03/24/17: A new way to withdraw money from the ATM

Mar 24, 2017
Marketplace

Wells Fargo is going to start letting customers withdraw money from ATMs using their smartphones, no debit card required. We'll chat with the Tiffany Rad, the CEO and founder of the security firm Anatrope, about whether this method of transaction is actually safe. Afterwards, we'll play this week's Silicon Tally with Vanity Fair's Maya Kosoff, and then look at the Senate's decision to scrap various user privacy rules for Internet Service Providers. 

Marketplace

The Senate has voted to put a stop to rules from the Obama administration that would prevent internet providers like Comcast and Verizon from selling your browsing data. We'll look at how these regulations were supposed to protect your privacy. Next, we'll talk about Wells Fargo's decision to allow customers to withdraw money from ATMs using their phones, and then explore the federal government's difficult recruiting young tech workers.

Marketplace

The Senate has voted to put a stop to rules from the Obama administration that would prevent internet providers like Comcast and Verizon from selling your browsing data. We'll look at how these regulations were supposed to protect your privacy. Next, we'll talk about Wells Fargo's decision to allow customers to withdraw money from ATMs using their phones, and then explore the federal government's difficult recruiting young tech workers.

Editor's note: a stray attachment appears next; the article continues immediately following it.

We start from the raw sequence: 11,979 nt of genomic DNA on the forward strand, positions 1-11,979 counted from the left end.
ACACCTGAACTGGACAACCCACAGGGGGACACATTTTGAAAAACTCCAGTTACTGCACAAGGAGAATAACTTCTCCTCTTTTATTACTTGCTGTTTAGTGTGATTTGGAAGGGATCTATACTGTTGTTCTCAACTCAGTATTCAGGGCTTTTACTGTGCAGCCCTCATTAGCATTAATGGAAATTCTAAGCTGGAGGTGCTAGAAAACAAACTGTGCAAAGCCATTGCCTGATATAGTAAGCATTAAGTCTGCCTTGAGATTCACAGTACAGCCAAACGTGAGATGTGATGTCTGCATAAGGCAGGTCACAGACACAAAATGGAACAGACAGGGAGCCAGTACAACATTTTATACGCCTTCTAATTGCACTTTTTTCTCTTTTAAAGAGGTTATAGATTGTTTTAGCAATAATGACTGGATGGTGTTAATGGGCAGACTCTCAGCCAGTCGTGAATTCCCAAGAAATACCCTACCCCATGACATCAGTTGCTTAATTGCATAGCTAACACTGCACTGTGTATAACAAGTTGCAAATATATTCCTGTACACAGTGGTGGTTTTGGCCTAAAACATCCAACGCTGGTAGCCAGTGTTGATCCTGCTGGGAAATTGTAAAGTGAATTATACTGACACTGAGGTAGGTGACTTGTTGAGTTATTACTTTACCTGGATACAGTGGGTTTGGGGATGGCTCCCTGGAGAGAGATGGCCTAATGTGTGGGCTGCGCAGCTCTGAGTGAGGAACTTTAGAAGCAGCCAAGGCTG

My Economy: Caring for seniors through art

Mar 23, 2017
Robert Garrova

For this latest installment of our series My Economy, we hear from Martha Rast, a therapeutic art teacher living in Tuscon, Arizona.

“My name is Martha Rast, and I teach therapeutic art lessons.

It’s way better than cool. It’s the best job in the world — I love it. Any kind of therapeutic experience, really, has to be human-to-human. Because the one thing machines cannot do yet, and I don’t think they ever really will, even if there’s AI, is really truly understand emotional intelligence.

Kai Ryssdal

Liza Mundy’s cover story in the current issue of The Atlantic, “Why Is Silicon Valley So Awful to Women,” draws on a long history of sexism in high tech and in Silicon Valley in particular.

Pages